TAKE 5 – Interview with Roy Book Binder

(This interview was originally done in August 2009, before his Sept ’09 show). We’re excited to have the great Roy Book Binder play Mass St. Music again on Friday, June 11, 2010.  He’s not only a killer blues and folk guitarist, but a real entertainer who has lived a life that provides plenty of fodder for his true tales. He was kind enough to take some time to answer a few questions because, you know, inquiring minds want to know. Tickets for this show are $15 and are available at the store, by phone (785-843-3535) and at our store website at www.massstreetmusic.com

More tunes and tales than you shake a stick at

More tunes and tales than you shake a stick at

TAKE 5 with Roy:

1. How did your friendship with Jefferson Airplane and Hot Tuna’s Jorma Kaukonen (Roy teaches sometimes at Jorma’s Fur Peace Ranch) come about?

ROY: Back in the ‘old days’, back in the ’60s, often when I played ‘Hesitation Blues’, someone would yell out, “JORMA!!”…I didn’t know what they were talking about….didn’t know what a Jorma was. You see, I had no interest in Rock n Roll after my childhood hero, Buddy Holly died – I did see him and the Crickets perform 3 times in the ’50s.

Well, I did find out about Hot Tuna and the Jefferson Airplane… doing Rev. Davis music, and I was not thrilled that these ‘hippies’ were invading my sacred territory…..About 15 years ago, I got a chance to open up for Jorma at a club in NY, and that’s when I met him.  Jorma said he had all my records and that he especially loved the one I did with Jerry Douglas and the Bluegrass pickers – Bookeroo!, on Rounder……He also said he always looked forward to my appearances on TNN’s Nashville Now television show. He suggested we get to know each other better and invited me to the Woodstock house that weekend. The rest is history.

2. What is the most important thing you learned from your friendship and touring days with Reverend Gary Davis?

ROY: Traveling with Reverend Davis was a life changing event for sure. Out of the Navy, a guitar lesson, and the road….I never looked back.  The Rev became more of a friend than a teacher and I learned so much from him.  He was like a wise grandfather….and I was closer to him than I was  to my own father, who died while I was in the service.

Mostly he taught me to enjoy my accomplishments, the people I met, and life. I do believe, like many, I used to dream of what I didn’t have and take for granted what I did.

3. Can you tell us something about the guitars/instruments you’ll be playing for your show here at Mass St.?

ROY: I only play pre-war American guitars.  My favorite guitar, which will be with me on this tour, as it has been for the past 3 years, is a S.S. STEWART, (Professional Model). This guitar was made for the SS Stewart Banjo company by Gibson in 1931.  During the ’30s, Gibson made limited batches of guitars for a few distributors. It’s really a Gibson L-2…..a 12 fret guitar that’s light as a feather and an absolute joy to play.  I only know of one other Gibson-made SS Stewart in the collectible world. It’s believed that 6 were made, some were tenor 4 string guitars.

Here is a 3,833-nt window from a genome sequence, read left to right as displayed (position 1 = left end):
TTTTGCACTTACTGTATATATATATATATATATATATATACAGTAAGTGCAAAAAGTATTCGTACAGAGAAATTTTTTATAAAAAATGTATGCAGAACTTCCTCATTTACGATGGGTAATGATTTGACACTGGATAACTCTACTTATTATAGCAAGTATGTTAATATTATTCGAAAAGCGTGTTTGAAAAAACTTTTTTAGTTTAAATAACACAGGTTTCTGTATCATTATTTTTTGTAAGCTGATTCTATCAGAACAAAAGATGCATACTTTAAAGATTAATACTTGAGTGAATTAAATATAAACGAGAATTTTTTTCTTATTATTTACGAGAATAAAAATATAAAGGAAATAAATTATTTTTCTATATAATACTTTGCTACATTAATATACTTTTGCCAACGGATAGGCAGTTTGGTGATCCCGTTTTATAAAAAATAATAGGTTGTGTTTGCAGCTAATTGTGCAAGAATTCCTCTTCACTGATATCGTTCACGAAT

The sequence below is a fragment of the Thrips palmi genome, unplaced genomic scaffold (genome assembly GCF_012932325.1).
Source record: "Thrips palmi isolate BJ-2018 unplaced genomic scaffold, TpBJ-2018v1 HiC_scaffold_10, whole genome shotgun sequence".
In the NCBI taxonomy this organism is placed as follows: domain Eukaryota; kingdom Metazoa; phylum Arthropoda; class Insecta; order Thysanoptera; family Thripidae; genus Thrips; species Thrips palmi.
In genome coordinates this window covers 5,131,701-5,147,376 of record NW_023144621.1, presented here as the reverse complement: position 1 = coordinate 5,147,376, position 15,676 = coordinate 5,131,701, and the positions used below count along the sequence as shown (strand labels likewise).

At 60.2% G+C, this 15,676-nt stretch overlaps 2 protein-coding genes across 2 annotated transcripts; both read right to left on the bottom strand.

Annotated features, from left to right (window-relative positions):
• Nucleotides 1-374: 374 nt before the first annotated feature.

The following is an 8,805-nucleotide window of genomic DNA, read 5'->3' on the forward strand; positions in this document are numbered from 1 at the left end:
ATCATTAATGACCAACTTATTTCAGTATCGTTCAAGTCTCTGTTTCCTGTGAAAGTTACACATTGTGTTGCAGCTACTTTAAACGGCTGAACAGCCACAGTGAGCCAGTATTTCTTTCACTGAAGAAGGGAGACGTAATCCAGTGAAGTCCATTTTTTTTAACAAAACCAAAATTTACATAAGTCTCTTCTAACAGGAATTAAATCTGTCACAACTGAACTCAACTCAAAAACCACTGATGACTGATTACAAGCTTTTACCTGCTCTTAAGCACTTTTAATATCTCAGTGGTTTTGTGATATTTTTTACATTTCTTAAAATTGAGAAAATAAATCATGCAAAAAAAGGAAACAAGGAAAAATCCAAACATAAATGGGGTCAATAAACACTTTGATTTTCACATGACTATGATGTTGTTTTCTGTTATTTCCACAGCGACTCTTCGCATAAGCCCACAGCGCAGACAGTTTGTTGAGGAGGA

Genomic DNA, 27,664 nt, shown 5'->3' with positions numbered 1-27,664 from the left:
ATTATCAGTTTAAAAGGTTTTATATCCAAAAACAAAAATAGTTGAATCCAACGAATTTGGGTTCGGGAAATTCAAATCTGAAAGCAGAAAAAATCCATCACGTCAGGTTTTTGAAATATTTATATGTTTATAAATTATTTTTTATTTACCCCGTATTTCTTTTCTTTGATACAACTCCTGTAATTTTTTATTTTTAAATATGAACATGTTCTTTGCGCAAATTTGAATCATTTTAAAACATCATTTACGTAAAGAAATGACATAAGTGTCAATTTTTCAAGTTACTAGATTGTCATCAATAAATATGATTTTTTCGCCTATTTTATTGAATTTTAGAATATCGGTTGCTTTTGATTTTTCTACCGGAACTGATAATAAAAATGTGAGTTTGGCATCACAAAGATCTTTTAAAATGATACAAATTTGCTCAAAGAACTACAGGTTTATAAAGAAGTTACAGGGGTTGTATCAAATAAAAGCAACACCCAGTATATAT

4. You’re a renowned storyteller. What’s the key to telling a great story? I can’t remember where I put my coffee cup, much less retell a tale.

ROY: I never considered myself a “Storyteller”, until I was invited to perform at The National Storytelling Festival, in Jonesborough, TN – found out it’s the all star game of storytelling festivals. I just talk about my times on the road and the people that I’ve met, and people like hearing about it.   It’s always a little different, as one thing leads to another and memories drift into my mind as I go along.

5. Can you tell us a little something about who Pink Anderson is?

ROY: I met Pink Anderson in the early ’70s.  He recorded a few 78s for Columbia Records in the late ’20s.  He spent his entire life working Medicine Shows around the Mid-South.  He was a comedian, guitar picker, and a bootlegger.   Pink was recorded in the early ’60s but suffered a stroke and never got to play the major folk festivals as many old timers did.

Before he passed, we did get him a few college gigs up North. He got great press coverage and reviews! It was very exciting and Pink told us he made more money on that trip than he ever did!  I asked him what folks back home will say….he replied, “They gonna bite their heads off!”

He never knew the band Pink Floyd was named after him and Floyd Cousel (another Carolina blues cat)  and I’m sure he never heard of them. To tell you the truth, I never heard their music or that of the Jefferson Airplane.

Note: Roy will be playing at Mass St. Music on Friday, September 11 at 7:30 p.m., with his many cool books, CDs and DVDS in tow.  Tickets are $15. C’mon down.


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